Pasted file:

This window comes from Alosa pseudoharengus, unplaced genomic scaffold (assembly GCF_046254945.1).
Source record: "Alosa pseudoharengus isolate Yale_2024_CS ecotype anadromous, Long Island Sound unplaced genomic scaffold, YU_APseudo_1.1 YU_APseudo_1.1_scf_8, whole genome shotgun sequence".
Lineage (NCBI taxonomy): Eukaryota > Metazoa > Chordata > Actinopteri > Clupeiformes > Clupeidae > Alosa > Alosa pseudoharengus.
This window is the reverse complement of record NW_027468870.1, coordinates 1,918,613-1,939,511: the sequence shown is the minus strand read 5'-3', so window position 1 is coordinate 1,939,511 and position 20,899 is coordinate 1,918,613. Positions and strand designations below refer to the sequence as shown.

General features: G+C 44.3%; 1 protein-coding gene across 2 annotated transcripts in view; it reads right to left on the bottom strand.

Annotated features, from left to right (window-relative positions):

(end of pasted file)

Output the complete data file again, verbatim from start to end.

This window comes from Alosa pseudoharengus, unplaced genomic scaffold (assembly GCF_046254945.1).
Source record: "Alosa pseudoharengus isolate Yale_2024_CS ecotype anadromous, Long Island Sound unplaced genomic scaffold, YU_APseudo_1.1 YU_APseudo_1.1_scf_8, whole genome shotgun sequence".
Lineage (NCBI taxonomy): Eukaryota > Metazoa > Chordata > Actinopteri > Clupeiformes > Clupeidae > Alosa > Alosa pseudoharengus.
This window is the reverse complement of record NW_027468870.1, coordinates 1,918,613-1,939,511: the sequence shown is the minus strand read 5'-3', so window position 1 is coordinate 1,939,511 and position 20,899 is coordinate 1,918,613. Positions and strand designations below refer to the sequence as shown.

General features: G+C 44.3%; 1 protein-coding gene across 2 annotated transcripts in view; it reads right to left on the bottom strand.

Annotated features, from left to right (window-relative positions):